Daily Archives: October 8, 2010

HMI: Flash Flood in the Land of Papua: President Must Declare As a National Disaster

Abridged in Translation

Press Release
Executive Board of the Association of Islamic Students (HMI PB)

Flash Flood in the Land of Papua: President Must Declare As a National Disaster

The Flash flood that swept Wasior City, Teluk Wondama, West Papua, on Monday (4 / 10) has killed more than 90 people. Meanwhile, according to a report from the Metro TV (7 / 9), there were 837 injured and 66 people remain missing. We believe that the number of victims will certainly continue to grow.

Observing the scale of the disaster and the number of victims, this disaster is not a normal disaster. Flooding in Wasior is not just a local disaster, but a national disaster. Anyone who feels a part of the Indonesian nation must be concerned with the suffering that is suffered by our sisters and brothers in Papua.  “Much less us as the Indonesian nation, the American people  located far away also expressed their concern through their Foreign Ministry (sic) statement by Hillary Clinton,” said General Chairman of PB HMI, M Chozin Amir.

“Unfortunately, the government now seems less serious and less responsive to respond to the disaster.” The government is too busy with its elite politics as well as for projects from the foreign debt fund, so that when their people affected far-away there, they were just ignored . Moreover, President SBY is too preoccupied with his image, so he forget the things that are substantial, such as helping allay the disaster that befell his people, “said Chozin further.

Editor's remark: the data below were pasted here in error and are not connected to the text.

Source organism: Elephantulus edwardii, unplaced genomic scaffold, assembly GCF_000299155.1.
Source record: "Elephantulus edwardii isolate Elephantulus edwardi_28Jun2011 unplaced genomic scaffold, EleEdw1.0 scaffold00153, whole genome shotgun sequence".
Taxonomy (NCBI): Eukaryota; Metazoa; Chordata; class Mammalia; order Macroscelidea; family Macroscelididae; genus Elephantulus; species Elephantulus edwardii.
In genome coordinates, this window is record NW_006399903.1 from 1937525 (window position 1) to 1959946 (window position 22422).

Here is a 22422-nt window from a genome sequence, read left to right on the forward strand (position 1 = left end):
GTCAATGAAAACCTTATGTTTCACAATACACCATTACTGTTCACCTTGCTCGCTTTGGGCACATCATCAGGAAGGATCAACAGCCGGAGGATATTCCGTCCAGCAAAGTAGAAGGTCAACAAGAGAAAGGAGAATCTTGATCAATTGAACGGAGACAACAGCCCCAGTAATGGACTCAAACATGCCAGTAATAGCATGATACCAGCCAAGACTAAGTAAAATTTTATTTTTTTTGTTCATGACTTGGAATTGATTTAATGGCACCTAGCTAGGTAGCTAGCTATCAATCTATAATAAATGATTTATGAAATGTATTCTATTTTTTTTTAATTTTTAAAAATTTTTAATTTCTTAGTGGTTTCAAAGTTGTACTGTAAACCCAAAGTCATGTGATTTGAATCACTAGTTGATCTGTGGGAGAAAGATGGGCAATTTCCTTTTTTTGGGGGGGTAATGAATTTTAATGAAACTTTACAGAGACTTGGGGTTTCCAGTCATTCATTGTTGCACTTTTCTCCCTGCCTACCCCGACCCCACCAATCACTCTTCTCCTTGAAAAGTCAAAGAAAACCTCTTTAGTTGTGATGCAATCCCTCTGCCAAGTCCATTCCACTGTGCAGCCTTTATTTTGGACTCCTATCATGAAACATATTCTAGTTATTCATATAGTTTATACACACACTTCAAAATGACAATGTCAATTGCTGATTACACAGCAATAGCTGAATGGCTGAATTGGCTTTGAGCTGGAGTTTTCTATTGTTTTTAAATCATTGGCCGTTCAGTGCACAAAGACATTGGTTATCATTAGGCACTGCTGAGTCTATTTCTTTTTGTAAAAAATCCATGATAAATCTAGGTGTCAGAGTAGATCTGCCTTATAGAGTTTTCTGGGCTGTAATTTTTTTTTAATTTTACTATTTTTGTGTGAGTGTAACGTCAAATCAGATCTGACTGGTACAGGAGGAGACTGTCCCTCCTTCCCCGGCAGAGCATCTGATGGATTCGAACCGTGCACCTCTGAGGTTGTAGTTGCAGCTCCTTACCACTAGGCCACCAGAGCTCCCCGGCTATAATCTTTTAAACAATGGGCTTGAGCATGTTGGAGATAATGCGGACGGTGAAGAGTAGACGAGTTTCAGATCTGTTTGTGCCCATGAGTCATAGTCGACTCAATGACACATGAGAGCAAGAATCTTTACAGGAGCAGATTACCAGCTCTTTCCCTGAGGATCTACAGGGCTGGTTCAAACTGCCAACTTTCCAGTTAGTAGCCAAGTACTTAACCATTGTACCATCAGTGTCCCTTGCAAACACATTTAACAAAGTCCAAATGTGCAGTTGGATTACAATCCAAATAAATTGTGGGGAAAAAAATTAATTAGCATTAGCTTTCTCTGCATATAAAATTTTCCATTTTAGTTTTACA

Even so well with the media, while they so aggressively report politics of the situation in the capital, they forget (or purposely forget) to report the disaster that occurred in the eastern tip of Indonesia. Yet when these disasters strike outside Papua, the media usually also heavily preach.

Because of the lack of response and weakness from government, especially the (national) news media, the Executive Board of the Association of Islamic Students (HMI PB) hereby declare:

1. Request for the President on behalf of the government to announce that Wasior flooding disaster as a national disaster, so that all elements of this nation is concerned specifically and able to give a helping hand.
2. Asking the media to proclaim extensively the scope of the disaster crisis, so that people will open their conscience to help our brothers and sisters at there place.
3. Call on all elements of society to set aside part of condolences to give sustenance to help the flood victims. Papuan Society is part of the Indonesian nation, then it becomes our collective responsibility to help alleviate their burden.